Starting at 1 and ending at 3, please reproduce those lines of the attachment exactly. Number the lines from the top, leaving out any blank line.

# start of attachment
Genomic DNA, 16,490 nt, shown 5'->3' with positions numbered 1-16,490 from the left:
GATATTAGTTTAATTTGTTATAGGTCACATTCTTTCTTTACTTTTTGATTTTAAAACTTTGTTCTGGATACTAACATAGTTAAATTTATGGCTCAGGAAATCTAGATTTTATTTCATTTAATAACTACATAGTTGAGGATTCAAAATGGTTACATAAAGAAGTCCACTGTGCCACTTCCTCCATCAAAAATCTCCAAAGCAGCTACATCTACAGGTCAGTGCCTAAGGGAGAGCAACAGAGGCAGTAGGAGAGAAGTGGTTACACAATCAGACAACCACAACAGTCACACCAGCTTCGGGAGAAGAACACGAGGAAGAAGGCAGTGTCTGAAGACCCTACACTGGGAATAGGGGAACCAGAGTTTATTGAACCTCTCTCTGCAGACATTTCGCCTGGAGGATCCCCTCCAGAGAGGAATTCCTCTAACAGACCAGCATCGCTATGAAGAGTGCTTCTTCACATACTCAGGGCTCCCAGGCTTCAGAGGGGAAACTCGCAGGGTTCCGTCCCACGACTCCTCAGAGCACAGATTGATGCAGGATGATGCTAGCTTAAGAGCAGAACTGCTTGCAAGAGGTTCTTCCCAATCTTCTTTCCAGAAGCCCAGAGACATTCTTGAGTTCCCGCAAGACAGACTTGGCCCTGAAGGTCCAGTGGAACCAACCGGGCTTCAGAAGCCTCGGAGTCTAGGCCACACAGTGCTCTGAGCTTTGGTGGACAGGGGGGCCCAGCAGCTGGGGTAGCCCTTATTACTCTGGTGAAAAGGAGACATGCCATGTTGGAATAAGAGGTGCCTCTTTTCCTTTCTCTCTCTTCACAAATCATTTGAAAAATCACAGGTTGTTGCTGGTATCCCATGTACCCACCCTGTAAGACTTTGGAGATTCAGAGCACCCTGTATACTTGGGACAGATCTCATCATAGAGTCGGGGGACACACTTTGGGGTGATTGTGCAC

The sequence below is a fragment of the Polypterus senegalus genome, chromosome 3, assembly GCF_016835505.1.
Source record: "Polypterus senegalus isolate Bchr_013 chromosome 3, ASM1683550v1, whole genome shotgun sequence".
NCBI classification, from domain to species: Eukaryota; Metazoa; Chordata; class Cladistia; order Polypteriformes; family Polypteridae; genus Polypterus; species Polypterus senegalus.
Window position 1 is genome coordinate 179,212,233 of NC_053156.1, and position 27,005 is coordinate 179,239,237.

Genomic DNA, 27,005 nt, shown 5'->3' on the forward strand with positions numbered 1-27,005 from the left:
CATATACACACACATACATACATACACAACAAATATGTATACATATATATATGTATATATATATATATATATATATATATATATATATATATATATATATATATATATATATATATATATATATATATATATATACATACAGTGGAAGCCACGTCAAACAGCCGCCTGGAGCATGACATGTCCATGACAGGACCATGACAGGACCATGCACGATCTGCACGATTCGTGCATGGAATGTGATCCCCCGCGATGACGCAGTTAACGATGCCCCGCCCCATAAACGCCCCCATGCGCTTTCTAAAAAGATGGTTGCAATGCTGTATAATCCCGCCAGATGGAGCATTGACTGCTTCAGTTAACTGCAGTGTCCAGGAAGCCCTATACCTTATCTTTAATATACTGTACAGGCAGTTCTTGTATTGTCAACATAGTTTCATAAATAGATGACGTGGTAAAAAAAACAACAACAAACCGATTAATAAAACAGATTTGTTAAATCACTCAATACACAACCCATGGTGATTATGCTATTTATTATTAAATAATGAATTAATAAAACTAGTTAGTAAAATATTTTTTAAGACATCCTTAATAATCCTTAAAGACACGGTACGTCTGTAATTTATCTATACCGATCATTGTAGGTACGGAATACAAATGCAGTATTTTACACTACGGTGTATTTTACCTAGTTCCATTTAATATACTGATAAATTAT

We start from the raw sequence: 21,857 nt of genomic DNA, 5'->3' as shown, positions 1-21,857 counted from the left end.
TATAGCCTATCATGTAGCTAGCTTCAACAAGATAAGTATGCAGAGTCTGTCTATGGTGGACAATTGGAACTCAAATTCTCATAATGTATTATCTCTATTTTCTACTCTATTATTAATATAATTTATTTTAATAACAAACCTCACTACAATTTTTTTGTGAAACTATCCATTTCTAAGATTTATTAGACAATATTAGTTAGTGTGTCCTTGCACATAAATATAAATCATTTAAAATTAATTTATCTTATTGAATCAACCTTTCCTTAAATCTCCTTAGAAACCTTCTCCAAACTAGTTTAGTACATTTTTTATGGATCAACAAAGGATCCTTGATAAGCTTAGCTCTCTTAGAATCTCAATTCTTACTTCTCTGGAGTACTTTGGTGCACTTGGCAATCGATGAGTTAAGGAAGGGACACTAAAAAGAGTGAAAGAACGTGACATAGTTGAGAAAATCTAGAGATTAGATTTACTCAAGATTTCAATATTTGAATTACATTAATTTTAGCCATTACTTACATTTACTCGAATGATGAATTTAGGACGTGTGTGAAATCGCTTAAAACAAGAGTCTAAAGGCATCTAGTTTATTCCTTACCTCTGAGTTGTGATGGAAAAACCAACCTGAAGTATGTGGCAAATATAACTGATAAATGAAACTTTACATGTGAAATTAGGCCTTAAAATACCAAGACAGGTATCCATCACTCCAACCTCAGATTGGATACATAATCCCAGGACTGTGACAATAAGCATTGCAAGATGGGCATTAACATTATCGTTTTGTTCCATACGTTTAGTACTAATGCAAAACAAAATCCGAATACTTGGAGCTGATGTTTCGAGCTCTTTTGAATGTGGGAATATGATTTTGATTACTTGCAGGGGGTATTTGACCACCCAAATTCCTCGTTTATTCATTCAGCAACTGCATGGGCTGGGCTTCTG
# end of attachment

Genomic DNA, 16,490 nt, shown 5'->3' with positions numbered 1-16,490 from the left:
GATATTAGTTTAATTTGTTATAGGTCACATTCTTTCTTTACTTTTTGATTTTAAAACTTTGTTCTGGATACTAACATAGTTAAATTTATGGCTCAGGAAATCTAGATTTTATTTCATTTAATAACTACATAGTTGAGGATTCAAAATGGTTACATAAAGAAGTCCACTGTGCCACTTCCTCCATCAAAAATCTCCAAAGCAGCTACATCTACAGGTCAGTGCCTAAGGGAGAGCAACAGAGGCAGTAGGAGAGAAGTGGTTACACAATCAGACAACCACAACAGTCACACCAGCTTCGGGAGAAGAACACGAGGAAGAAGGCAGTGTCTGAAGACCCTACACTGGGAATAGGGGAACCAGAGTTTATTGAACCTCTCTCTGCAGACATTTCGCCTGGAGGATCCCCTCCAGAGAGGAATTCCTCTAACAGACCAGCATCGCTATGAAGAGTGCTTCTTCACATACTCAGGGCTCCCAGGCTTCAGAGGGGAAACTCGCAGGGTTCCGTCCCACGACTCCTCAGAGCACAGATTGATGCAGGATGATGCTAGCTTAAGAGCAGAACTGCTTGCAAGAGGTTCTTCCCAATCTTCTTTCCAGAAGCCCAGAGACATTCTTGAGTTCCCGCAAGACAGACTTGGCCCTGAAGGTCCAGTGGAACCAACCGGGCTTCAGAAGCCTCGGAGTCTAGGCCACACAGTGCTCTGAGCTTTGGTGGACAGGGGGGCCCAGCAGCTGGGGTAGCCCTTATTACTCTGGTGAAAAGGAGACATGCCATGTTGGAATAAGAGGTGCCTCTTTTCCTTTCTCTCTCTTCACAAATCATTTGAAAAATCACAGGTTGTTGCTGGTATCCCATGTACCCACCCTGTAAGACTTTGGAGATTCAGAGCACCCTGTATACTTGGGACAGATCTCATCATAGAGTCGGGGGACACACTTTGGGGTGATTGTGCAC

The sequence below is a fragment of the Polypterus senegalus genome, chromosome 3, assembly GCF_016835505.1.